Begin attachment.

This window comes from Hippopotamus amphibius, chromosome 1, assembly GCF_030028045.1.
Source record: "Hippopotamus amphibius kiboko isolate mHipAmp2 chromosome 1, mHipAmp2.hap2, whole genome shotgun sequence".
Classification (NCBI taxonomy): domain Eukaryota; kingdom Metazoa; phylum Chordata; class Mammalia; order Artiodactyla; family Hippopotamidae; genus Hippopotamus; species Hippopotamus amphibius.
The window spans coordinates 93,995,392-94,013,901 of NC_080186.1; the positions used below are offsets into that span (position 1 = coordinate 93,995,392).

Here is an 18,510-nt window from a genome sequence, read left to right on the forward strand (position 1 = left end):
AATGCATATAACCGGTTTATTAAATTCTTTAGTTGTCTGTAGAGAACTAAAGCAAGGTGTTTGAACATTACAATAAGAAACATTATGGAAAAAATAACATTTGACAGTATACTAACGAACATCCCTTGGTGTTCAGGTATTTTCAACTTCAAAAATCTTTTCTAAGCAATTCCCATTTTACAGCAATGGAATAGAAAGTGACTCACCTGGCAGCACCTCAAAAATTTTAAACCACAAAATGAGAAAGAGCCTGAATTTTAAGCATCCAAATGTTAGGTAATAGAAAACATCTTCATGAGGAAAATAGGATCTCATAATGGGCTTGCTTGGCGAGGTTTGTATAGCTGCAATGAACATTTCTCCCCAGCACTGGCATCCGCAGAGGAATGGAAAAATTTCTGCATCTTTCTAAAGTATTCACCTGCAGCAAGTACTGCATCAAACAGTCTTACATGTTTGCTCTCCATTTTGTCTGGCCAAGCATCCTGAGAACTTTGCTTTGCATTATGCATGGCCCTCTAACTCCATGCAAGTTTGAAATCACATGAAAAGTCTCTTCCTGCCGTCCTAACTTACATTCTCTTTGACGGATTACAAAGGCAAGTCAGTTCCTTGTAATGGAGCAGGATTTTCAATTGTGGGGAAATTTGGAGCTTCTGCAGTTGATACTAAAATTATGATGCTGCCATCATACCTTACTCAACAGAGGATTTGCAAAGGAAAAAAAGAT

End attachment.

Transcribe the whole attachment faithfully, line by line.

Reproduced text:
This window comes from Hippopotamus amphibius, chromosome 1, assembly GCF_030028045.1.
Source record: "Hippopotamus amphibius kiboko isolate mHipAmp2 chromosome 1, mHipAmp2.hap2, whole genome shotgun sequence".
Classification (NCBI taxonomy): domain Eukaryota; kingdom Metazoa; phylum Chordata; class Mammalia; order Artiodactyla; family Hippopotamidae; genus Hippopotamus; species Hippopotamus amphibius.
The window spans coordinates 93,995,392-94,013,901 of NC_080186.1; the positions used below are offsets into that span (position 1 = coordinate 93,995,392).

Here is an 18,510-nt window from a genome sequence, read left to right on the forward strand (position 1 = left end):
AATGCATATAACCGGTTTATTAAATTCTTTAGTTGTCTGTAGAGAACTAAAGCAAGGTGTTTGAACATTACAATAAGAAACATTATGGAAAAAATAACATTTGACAGTATACTAACGAACATCCCTTGGTGTTCAGGTATTTTCAACTTCAAAAATCTTTTCTAAGCAATTCCCATTTTACAGCAATGGAATAGAAAGTGACTCACCTGGCAGCACCTCAAAAATTTTAAACCACAAAATGAGAAAGAGCCTGAATTTTAAGCATCCAAATGTTAGGTAATAGAAAACATCTTCATGAGGAAAATAGGATCTCATAATGGGCTTGCTTGGCGAGGTTTGTATAGCTGCAATGAACATTTCTCCCCAGCACTGGCATCCGCAGAGGAATGGAAAAATTTCTGCATCTTTCTAAAGTATTCACCTGCAGCAAGTACTGCATCAAACAGTCTTACATGTTTGCTCTCCATTTTGTCTGGCCAAGCATCCTGAGAACTTTGCTTTGCATTATGCATGGCCCTCTAACTCCATGCAAGTTTGAAATCACATGAAAAGTCTCTTCCTGCCGTCCTAACTTACATTCTCTTTGACGGATTACAAAGGCAAGTCAGTTCCTTGTAATGGAGCAGGATTTTCAATTGTGGGGAAATTTGGAGCTTCTGCAGTTGATACTAAAATTATGATGCTGCCATCATACCTTACTCAACAGAGGATTTGCAAAGGAAAAAAAGAT